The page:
saffron

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saffron,

name for a fall-flowering plant (Crocus sativus) of the family Iridaceae (irisiris,
common name for members of the genus Iris of the Iridaceae, a family of perennial herbs that includes the crocuses, freesias, and gladioli. The family is characterized by thickened stem organs (bulbs, corms, and rhizomes) and by linear or sword-shaped
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 family) and also for a dye obtained therefrom. The plant is native to Asia Minor, where for centuries it has been cultivated for its aromatic orange-yellow stigmas (see pistilpistil
, one of the four basic parts of a flower, the central structure around which are arranged the stamens, the petals, and the sepals. The pistil is usually called the female reproductive organ of a flowering plant, although the actual reproductive structures are microscopic.
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). The stigmas, handpicked and dried, yield saffron powder, the source of the principal yellow dye of the ancient world. It was used for numerous purposes by many ancient cultures, including the Sumerians, Phoenicians, Minoans, Egyptians, Greeks, Romans, and Persians. The plant is still grown in limited quantities for the powder, which is used in medicinals and perfumes and for flavoring, especially in Mediterranean cooking. It has been estimated that the stigmas of about 4,000 flowers are required for one ounce of saffron powder. Saffron is mentioned in classical writings and in the Bible (Song 4.14). It is one of the crocuses sometimes cultivated for ornament; its blossoms are white or lilac in color. The safflowersafflower,
Eurasian thistlelike herb (Carthamus tinctorius) of the family Asteraceae (aster family). Safflower, or false saffron, has long been cultivated in S Asia and Egypt for food and medicine and as a costly but inferior substitute for the true saffron dye.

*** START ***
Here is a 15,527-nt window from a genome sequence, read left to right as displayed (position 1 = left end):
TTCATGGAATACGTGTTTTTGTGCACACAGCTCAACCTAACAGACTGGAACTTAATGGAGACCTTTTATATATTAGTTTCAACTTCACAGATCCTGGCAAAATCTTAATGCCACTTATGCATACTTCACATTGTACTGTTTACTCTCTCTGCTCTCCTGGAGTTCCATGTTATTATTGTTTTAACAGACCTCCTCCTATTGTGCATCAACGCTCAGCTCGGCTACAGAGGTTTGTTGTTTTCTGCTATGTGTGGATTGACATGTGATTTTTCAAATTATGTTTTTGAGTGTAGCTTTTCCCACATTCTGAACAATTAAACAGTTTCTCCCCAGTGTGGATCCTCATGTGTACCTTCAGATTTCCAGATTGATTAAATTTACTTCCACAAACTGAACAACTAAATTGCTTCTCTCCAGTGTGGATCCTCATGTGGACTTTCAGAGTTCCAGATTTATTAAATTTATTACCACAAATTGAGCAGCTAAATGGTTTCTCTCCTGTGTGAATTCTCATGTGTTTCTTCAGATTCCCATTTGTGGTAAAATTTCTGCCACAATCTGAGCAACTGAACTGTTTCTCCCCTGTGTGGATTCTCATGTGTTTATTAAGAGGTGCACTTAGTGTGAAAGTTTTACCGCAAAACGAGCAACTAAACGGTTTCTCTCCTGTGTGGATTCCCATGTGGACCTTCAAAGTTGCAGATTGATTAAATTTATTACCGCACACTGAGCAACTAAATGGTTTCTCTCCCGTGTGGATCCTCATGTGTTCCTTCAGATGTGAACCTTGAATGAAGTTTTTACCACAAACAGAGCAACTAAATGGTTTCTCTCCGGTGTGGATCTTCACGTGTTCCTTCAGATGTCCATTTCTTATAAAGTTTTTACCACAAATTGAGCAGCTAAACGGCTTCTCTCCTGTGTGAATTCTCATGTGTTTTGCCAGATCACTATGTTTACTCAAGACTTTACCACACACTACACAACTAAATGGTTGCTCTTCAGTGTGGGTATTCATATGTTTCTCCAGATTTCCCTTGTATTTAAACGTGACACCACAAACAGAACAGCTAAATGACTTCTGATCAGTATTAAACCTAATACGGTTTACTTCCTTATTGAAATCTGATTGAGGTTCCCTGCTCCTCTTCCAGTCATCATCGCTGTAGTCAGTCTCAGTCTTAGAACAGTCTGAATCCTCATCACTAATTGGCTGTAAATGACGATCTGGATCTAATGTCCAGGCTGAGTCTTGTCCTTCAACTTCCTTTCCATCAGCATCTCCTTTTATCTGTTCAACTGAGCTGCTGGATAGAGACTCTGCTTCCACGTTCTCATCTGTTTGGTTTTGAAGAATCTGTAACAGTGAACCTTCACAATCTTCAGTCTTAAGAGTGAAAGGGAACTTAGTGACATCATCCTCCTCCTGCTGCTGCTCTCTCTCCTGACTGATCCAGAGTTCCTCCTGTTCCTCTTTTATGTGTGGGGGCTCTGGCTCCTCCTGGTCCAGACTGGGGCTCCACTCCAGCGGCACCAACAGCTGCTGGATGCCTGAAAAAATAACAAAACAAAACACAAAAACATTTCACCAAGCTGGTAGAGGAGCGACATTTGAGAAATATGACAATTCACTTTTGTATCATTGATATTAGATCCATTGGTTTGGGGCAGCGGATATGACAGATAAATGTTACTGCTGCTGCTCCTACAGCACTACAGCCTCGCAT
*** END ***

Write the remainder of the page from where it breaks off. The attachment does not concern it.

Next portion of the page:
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, sometimes used as a substitute for saffron and called false, or American, saffron, and the meadow saffronmeadow saffron
or autumn crocus,
perennial garden ornamental (Colchicum autumnale) of the family Liliaceae (lily family). Native to Europe and N Africa, it has escaped from gardens to meadows and fields in some parts of the United States.
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, or autumn crocus (Colchicum autumnale) are unrelated plants. True saffron is classified in the division MagnoliophytaMagnoliophyta
, division of the plant kingdom consisting of those organisms commonly called the flowering plants, or angiosperms. The angiosperms have leaves, stems, and roots, and vascular, or conducting, tissue (xylem and phloem).
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, class Liliopsida, order Liliales, and family Iridaceae.

Bibliography

See P. Willard, Secrets of Saffron: The Vagabond Life of the World's Most Seductive Spice (2001).

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saffron

saffron

The most expensive spice in the world is the stigma (stem inside the flower). Each Crocus sativus plant has up to 4 flowers (usually purple), each containing 3 bright red stigmas. Flower petals are also edible. Used for antioxidant properties, anti-cancer, heart disease, cholesterol, soothing stomach and colon, eyes, depression.

saffron

[′saf·rən]
(botany)
Crocus sativus. A crocus of the iris family (Iridaceae); the source of a yellow dye used for coloring food and medicine.

saffron

1. an Old World crocus, Crocus sativus, having purple or white flowers with orange stigmas
2. meadow saffron another name for autumn crocus
3. false saffron another name for safflower
4. 
a. an orange to orange-yellow colour
b. (as adjective): a saffron dress
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